An organisation that went out of business two months ago has been awarded a contract in the non-levy tender – even while several high-profile colleges ranked ‘good’ or ‘outstanding’ missed out.
PTM Group, which incorporated in May 2015 but has never held its own direct contract with the ESFA to deliver apprenticeships, last week became one of 714 providers given an allocation to train apprentices with small employers between January 2018 and March 2019.
There’s just one small problem: the Newcastle-based provider ceased trading on October 5, according to records published by Companies House.
Exeter College, on the other hand, which FE Week recently crowned the best college in the country for the second year running and is rated ‘outstanding’ by Ofsted, was denied a contract.
Another high-profile casualty of the process is Newcastle and Stafford Colleges Group, which has a successful track record of delivering apprenticeships and is rated ‘good’ by the country’s education inspectorate.
A spokesperson admitted that the group was “mystified” by the outcome and, like Exeter, is appealing the decision.
“Both the ESFA and the IfA need to get a grip on this matter very rapidly,” declared the shadow skills minister Gordon Marsden after he saw FE Week’s findings.
“This is further evidence of the lack of joined-up thinking and the state of disarray on apprenticeships in general and non-levy-payers in particular at the DfE.
“The stop-start approach that Anne Milton [the skills minister] endorsed is now complicated by the sorts of examples that are coming forward and which FE week has illustrated.”
PTM Group was run by directors Peter Tighe and Jamie Paterson.
We are hopeful that this will reach a positive conclusion
Mr Tighe is also the sole director at Northern Construction Training and Regeneration Community Interest Company, another provider which was funded during the tender, again without any direct, prior apprenticeships contract with the government.
Mr Paterson resigned as a director on November 29; neither he nor his erstwhile colleague would comment.
The Department for Education also refused to comment on how or why PTM Training had received a contract, nor what would happen to its funding considering the business is no longer running, because, a spokesperson said, the non-levy tender remains a “live procurement”.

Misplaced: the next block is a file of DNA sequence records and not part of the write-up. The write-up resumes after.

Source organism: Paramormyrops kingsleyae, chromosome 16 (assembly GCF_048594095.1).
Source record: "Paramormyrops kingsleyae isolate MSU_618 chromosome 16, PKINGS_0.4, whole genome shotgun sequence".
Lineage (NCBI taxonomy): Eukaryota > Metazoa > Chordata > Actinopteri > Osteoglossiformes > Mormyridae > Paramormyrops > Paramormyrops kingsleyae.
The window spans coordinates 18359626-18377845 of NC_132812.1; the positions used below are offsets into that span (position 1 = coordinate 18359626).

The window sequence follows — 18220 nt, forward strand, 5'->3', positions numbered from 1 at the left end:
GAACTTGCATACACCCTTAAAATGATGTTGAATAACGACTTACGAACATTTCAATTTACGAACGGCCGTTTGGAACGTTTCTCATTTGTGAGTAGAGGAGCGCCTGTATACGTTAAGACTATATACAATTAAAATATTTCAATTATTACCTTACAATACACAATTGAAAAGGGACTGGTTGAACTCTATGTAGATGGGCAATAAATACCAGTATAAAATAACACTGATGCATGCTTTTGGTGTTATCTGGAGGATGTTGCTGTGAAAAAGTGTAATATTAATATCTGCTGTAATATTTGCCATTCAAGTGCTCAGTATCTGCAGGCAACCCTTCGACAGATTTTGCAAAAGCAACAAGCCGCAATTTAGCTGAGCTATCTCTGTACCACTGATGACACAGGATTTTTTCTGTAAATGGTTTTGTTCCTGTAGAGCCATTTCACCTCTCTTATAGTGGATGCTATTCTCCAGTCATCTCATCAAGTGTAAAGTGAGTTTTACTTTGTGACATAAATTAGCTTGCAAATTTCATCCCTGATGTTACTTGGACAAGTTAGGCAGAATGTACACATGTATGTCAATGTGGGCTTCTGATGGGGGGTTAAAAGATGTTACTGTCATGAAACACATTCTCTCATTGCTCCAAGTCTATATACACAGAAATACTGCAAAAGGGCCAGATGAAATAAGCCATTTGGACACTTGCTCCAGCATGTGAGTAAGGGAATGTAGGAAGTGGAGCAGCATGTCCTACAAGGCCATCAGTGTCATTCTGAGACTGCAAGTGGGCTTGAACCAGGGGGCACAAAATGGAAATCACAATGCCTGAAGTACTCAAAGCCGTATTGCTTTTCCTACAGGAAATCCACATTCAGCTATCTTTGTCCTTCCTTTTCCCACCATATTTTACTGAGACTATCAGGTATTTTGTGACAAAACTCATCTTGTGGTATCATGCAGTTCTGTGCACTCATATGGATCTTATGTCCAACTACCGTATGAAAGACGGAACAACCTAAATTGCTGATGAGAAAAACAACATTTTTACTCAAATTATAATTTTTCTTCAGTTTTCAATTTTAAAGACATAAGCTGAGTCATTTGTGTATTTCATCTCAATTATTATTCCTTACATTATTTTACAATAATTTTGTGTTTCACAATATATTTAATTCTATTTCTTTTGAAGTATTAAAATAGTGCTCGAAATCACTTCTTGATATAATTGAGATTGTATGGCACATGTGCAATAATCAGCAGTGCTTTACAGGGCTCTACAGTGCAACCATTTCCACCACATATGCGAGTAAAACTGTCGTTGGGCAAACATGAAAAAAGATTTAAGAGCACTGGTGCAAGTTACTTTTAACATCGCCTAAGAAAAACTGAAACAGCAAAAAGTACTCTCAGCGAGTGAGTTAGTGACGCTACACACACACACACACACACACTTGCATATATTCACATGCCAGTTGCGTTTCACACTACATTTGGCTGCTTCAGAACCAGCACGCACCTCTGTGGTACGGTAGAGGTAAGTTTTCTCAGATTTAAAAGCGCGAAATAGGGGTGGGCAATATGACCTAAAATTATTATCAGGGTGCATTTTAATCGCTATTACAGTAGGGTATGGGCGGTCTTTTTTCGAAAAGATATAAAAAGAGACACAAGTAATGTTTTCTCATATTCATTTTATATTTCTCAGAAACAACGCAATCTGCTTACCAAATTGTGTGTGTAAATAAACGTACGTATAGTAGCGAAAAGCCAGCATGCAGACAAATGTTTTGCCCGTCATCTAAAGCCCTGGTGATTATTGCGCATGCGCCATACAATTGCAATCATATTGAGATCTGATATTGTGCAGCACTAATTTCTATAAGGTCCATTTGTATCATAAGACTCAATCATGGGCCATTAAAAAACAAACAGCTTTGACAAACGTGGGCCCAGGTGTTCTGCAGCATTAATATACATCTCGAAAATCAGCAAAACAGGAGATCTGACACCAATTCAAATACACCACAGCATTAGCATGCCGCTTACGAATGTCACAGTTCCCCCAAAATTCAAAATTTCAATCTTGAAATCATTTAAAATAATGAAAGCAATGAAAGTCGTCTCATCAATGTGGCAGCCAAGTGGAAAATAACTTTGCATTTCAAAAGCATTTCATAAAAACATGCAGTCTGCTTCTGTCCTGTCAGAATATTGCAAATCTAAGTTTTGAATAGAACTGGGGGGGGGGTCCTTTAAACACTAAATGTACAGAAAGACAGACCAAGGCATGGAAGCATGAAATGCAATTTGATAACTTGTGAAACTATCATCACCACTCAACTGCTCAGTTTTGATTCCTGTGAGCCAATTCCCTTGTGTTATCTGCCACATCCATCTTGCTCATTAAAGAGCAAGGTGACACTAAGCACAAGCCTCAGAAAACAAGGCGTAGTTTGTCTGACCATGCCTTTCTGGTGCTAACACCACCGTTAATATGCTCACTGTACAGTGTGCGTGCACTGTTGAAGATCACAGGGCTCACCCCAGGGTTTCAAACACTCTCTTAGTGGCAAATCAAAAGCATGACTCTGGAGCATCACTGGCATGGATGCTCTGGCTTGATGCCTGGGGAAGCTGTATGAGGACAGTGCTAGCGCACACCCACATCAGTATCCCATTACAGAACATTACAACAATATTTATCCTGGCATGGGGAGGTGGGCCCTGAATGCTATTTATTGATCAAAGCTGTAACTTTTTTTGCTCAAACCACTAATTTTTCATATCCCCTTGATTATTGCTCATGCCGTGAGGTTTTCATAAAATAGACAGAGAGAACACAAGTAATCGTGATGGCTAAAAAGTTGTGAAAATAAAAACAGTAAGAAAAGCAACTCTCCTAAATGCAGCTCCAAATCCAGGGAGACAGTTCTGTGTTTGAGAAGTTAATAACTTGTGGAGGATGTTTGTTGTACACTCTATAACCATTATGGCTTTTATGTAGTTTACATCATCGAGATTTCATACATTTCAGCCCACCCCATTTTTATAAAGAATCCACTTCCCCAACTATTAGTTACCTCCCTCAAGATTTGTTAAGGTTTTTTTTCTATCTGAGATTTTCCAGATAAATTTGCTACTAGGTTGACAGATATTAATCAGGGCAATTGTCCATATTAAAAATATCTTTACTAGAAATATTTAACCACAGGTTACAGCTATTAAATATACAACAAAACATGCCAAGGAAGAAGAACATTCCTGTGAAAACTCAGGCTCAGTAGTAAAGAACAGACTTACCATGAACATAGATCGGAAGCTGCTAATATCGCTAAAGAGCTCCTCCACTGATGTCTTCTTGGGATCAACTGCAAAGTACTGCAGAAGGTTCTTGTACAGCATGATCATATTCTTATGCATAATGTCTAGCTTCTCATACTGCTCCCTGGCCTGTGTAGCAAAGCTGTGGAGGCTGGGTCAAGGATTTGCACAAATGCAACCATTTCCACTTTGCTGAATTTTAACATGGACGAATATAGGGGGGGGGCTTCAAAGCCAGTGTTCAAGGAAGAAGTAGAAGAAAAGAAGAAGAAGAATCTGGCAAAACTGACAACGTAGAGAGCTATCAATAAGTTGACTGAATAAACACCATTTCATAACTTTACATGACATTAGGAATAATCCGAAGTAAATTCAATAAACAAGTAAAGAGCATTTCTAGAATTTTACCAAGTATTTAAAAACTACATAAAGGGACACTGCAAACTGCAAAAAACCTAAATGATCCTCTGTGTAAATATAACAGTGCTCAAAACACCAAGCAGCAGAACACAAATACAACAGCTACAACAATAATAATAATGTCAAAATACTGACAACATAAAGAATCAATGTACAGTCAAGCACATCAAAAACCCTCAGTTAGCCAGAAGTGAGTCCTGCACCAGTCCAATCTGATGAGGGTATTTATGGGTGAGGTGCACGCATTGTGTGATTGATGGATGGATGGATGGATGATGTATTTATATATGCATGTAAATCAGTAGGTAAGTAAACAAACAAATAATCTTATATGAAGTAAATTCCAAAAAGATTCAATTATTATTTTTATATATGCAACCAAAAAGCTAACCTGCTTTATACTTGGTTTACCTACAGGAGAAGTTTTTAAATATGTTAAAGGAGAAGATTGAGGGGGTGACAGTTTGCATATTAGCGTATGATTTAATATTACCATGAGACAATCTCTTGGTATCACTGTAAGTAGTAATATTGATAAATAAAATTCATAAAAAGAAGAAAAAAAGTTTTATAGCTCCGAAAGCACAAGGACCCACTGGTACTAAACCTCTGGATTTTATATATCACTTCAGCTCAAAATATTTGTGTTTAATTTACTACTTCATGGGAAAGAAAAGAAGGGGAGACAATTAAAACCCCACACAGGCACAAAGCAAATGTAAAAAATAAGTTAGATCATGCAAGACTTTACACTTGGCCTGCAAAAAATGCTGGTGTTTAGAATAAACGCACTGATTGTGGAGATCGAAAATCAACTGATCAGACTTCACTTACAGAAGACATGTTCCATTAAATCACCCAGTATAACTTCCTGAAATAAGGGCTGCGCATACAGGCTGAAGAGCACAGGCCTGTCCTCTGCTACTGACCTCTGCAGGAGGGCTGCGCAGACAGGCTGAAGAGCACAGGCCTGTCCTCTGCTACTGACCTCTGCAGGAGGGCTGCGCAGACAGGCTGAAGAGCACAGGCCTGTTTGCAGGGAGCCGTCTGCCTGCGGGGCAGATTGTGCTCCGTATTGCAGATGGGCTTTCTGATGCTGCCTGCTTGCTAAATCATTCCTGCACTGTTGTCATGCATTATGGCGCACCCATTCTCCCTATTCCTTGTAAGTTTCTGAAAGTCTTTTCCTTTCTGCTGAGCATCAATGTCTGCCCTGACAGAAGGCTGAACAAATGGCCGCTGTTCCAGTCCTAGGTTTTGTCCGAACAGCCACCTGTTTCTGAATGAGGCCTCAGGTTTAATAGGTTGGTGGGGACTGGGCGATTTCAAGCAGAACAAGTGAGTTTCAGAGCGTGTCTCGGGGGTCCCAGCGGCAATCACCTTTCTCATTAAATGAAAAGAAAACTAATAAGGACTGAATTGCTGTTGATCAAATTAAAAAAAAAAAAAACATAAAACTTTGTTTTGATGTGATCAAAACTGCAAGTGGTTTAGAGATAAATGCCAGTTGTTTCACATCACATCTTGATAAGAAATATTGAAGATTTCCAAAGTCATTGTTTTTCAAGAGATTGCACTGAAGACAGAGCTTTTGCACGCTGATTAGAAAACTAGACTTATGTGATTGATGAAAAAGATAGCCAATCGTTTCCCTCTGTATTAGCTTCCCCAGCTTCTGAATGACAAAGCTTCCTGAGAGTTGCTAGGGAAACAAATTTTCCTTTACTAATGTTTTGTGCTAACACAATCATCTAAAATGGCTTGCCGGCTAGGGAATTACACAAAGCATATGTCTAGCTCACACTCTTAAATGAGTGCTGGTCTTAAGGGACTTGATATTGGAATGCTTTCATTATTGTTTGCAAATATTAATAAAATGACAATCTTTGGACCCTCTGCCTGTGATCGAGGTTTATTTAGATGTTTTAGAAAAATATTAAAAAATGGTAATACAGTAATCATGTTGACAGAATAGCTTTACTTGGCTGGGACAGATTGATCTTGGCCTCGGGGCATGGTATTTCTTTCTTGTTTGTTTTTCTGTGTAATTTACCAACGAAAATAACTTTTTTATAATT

FE Week analysis of the 714 providers that were successful in the procurement reveals that nearly a third (227) are on their first direct apprenticeships contract.
Exeter College, which has an 81-per-cent overall apprenticeship achievement rate, well above the national average of 67 per cent, told FE Week that it was “not satisfied” by the result and would appeal.
Karen Dobson, the chief executive of the Newcastle and Stafford Colleges Group, which has an apprenticeship achievement rate of 84 per cent, said she was “disappointed and mystified” at the outcome.
“Apprenticeships are an important and successful part of our operation,” she told FE Week.
“As you would expect, we have submitted an appeal. We are hopeful that this will reach a positive conclusion over the coming weeks, for NSCG and our many satisfied employer partners and apprentices.”
More than 10 colleges had non-levy allocations to use this year but were denied contracts in the procurement. The Association of Colleges is helping its members with their challenges and appeals.
Proven private providers which didn’t get contracts are also angry at the tender outcome.
Jamie Rail, the managing director of Focus Training Group, which Ofsted rates as ‘good’ and has delivered apprenticeships in the south-west for 20 years, said he “can’t believe” it had been the government’s intention “to lose good provision”.
He claimed that the procurement had been “more about how good you were at writing a bid” rather than the “quality of what you do”.
Nobody could have predicted that the ESFA would accidently award non-levy apprenticeship funding to a company that went bust months ago.
Although the DfE is tight-lipped and presumably red-faced, there must surely be an independent investigation into how this slipped through the due diligence process.
Conversely, that some high-quality colleges and training providers will see their funding stop from January is nonsensical.
The ESFA will no doubt say its bid evaluation team simply scored the applications on the basis of the 10,000 words they included.
That the result is a fail for grade one Exeter College and others like it is most likely because a small part of the submission they had written wasn’t deemed to answer the question well enough.
But as a result, over 98 per cent of employers, those not paying the levy, can’t continue to work with these colleges and providers.
There will always be winners and losers in any competition, but as our investigation has laid bare, a recount shouldn’t be ruled out.